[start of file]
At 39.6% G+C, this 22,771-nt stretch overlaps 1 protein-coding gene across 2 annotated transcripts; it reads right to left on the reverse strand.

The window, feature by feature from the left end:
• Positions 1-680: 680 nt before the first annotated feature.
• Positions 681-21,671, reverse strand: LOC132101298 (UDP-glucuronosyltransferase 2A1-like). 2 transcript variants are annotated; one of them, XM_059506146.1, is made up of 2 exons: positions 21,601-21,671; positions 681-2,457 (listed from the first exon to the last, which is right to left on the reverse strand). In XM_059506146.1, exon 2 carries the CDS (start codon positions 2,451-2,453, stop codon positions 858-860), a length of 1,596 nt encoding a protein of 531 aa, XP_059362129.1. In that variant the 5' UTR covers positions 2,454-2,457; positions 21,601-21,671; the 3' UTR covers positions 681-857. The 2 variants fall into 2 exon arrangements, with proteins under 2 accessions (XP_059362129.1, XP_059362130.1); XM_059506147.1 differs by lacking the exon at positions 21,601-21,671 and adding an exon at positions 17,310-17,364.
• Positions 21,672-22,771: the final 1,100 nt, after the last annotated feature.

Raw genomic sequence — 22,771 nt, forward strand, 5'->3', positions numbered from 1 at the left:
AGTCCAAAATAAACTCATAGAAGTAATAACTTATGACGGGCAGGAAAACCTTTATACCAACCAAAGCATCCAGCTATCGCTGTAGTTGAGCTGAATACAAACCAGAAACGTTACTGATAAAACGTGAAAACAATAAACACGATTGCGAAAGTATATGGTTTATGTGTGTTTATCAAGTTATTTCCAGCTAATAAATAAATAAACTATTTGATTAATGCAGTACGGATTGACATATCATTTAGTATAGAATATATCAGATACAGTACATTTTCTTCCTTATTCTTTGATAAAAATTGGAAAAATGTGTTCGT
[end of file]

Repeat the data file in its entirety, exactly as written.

At 39.6% G+C, this 22,771-nt stretch overlaps 1 protein-coding gene across 2 annotated transcripts; it reads right to left on the reverse strand.

The window, feature by feature from the left end:
• Positions 1-680: 680 nt before the first annotated feature.
• Positions 681-21,671, reverse strand: LOC132101298 (UDP-glucuronosyltransferase 2A1-like). 2 transcript variants are annotated; one of them, XM_059506146.1, is made up of 2 exons: positions 21,601-21,671; positions 681-2,457 (listed from the first exon to the last, which is right to left on the reverse strand). In XM_059506146.1, exon 2 carries the CDS (start codon positions 2,451-2,453, stop codon positions 858-860), a length of 1,596 nt encoding a protein of 531 aa, XP_059362129.1. In that variant the 5' UTR covers positions 2,454-2,457; positions 21,601-21,671; the 3' UTR covers positions 681-857. The 2 variants fall into 2 exon arrangements, with proteins under 2 accessions (XP_059362129.1, XP_059362130.1); XM_059506147.1 differs by lacking the exon at positions 21,601-21,671 and adding an exon at positions 17,310-17,364.
• Positions 21,672-22,771: the final 1,100 nt, after the last annotated feature.

Raw genomic sequence — 22,771 nt, forward strand, 5'->3', positions numbered from 1 at the left:
AGTCCAAAATAAACTCATAGAAGTAATAACTTATGACGGGCAGGAAAACCTTTATACCAACCAAAGCATCCAGCTATCGCTGTAGTTGAGCTGAATACAAACCAGAAACGTTACTGATAAAACGTGAAAACAATAAACACGATTGCGAAAGTATATGGTTTATGTGTGTTTATCAAGTTATTTCCAGCTAATAAATAAATAAACTATTTGATTAATGCAGTACGGATTGACATATCATTTAGTATAGAATATATCAGATACAGTACATTTTCTTCCTTATTCTTTGATAAAAATTGGAAAAATGTGTTCGT